Grades 3-5

Designing a Friend

Introduce students to the Engineering Design Process, and guide them through the process of designing an “ideal friend.”

Activity Partner
Total time estimate:
30-60 minutes
Activity Objectives
  • Students will learn about and use the Engineering Design Process to design an "ideal" friend, and then create a prototype of their ideas
  • Students will reflect on shared values, needs, and ideas around friendship, and consider ways to be a better friend to others based on what they learned
  • Art materials to create their prototypes, such as clay, cardboard, pipe cleaners, and paper

This activity supports the development of the following
social-emotional skills: relationship skills, responsible decision-making, self-awareness, and social awareness.


Explain to students that they will learn about and use the Engineering Design Process to create their “ideal friend.” The Engineering Design Process is a series of steps which we can use to 1) define a problem, 2) think of possible solutions, and 3) gather feedback to come up with a final design.

Distribute a copy of the activity packet to each student, and use the slideshow to guide them through the following steps:

  • Define the task by coming up with a question to answer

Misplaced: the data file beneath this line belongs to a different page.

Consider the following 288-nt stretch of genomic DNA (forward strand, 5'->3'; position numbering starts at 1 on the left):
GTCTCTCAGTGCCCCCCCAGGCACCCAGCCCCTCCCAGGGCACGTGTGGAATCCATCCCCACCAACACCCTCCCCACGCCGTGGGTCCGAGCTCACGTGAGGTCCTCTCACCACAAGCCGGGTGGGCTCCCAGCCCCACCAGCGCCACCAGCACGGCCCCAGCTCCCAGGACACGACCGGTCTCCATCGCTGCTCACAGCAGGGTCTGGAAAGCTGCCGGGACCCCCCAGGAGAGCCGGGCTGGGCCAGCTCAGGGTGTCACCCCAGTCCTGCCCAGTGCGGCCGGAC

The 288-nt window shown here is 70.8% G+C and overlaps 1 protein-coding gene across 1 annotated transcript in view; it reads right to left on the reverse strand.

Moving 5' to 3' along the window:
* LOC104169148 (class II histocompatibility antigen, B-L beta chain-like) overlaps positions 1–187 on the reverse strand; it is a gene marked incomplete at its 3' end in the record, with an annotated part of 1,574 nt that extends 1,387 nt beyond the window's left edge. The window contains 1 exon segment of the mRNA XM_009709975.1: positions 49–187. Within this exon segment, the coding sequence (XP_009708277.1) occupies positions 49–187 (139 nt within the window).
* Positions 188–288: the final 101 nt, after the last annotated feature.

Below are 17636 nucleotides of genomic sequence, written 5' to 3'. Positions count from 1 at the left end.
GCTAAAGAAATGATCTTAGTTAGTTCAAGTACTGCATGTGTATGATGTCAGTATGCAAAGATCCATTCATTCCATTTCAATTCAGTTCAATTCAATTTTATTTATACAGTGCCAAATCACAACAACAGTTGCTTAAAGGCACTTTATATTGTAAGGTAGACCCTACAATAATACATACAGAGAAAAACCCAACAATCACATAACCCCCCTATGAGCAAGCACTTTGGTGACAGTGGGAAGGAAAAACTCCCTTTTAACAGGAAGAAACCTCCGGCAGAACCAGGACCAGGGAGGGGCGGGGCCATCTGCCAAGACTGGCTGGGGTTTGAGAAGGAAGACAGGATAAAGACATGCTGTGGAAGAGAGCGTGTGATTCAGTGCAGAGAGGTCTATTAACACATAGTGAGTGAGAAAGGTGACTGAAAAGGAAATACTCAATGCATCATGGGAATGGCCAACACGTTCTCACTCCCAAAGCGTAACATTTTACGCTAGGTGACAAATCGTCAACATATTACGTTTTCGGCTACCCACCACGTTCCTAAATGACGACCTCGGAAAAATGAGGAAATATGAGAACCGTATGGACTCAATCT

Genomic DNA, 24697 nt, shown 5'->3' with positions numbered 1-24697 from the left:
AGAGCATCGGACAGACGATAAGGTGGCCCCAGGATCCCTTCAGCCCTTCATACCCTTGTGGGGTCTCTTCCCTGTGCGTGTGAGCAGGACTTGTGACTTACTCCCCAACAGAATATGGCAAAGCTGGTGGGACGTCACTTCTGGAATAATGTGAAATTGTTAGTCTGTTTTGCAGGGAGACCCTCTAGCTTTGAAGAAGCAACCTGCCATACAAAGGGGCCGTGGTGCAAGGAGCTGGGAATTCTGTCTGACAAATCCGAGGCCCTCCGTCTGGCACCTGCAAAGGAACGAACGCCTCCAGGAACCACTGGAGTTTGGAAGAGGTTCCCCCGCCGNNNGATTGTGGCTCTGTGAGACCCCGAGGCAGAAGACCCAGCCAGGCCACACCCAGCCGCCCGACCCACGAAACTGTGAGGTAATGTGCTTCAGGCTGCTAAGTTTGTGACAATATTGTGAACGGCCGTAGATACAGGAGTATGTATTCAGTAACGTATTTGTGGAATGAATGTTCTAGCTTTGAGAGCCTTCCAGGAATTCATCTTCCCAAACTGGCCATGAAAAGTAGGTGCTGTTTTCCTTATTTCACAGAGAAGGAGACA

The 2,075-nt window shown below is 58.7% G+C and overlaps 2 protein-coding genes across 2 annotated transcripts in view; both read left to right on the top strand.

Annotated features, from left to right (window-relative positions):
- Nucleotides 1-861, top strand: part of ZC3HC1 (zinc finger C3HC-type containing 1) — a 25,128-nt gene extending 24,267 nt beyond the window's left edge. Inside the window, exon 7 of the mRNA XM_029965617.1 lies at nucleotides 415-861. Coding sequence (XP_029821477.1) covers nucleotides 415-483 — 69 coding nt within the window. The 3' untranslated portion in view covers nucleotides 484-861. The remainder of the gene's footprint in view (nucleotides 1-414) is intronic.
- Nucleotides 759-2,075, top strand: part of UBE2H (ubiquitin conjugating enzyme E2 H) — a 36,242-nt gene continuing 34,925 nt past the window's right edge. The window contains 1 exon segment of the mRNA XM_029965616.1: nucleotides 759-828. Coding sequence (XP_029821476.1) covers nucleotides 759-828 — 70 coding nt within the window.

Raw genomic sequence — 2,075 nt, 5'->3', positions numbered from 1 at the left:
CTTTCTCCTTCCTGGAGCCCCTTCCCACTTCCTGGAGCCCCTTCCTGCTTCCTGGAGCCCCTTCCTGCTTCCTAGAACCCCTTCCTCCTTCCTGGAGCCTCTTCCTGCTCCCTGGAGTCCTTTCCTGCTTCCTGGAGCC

• Imagine the characteristics of an ideal friend
  • Develop a plan, or simple sketch, of their design
  • Create a prototype of their ideal friend by using clay, cardboard, or other art materials
  • Test their prototype with a partner and provide feedback to each other
  • Use their partner's feedback to develop a final design and share it with the class!

During each step, students will draw or take notes in their packet, and then build and share their prototype at the end of the activity! 


Share your students’ prototypes with your Empatico partner class (e.g., through a live virtual exchange or a tool like Flipgrid or Padlet). Invite students to share about their design, which characteristics they included and why, how they created their prototype, and what they learned about being a good friend. Then, encourage them to give each other compliments and constructive feedback on their designs!


Guide students through a post-activity reflection by asking the following questions:

  • What were some similarities and differences between our designs?
  • What did you learn about your classmates from this activity? What are some of their values, needs, and ideas around friendship?
  • Did you learn any new ways to be a better friend?  

This activity was created in partnership with Kristin Harrington.

Did you finish this activity? We'd love your input.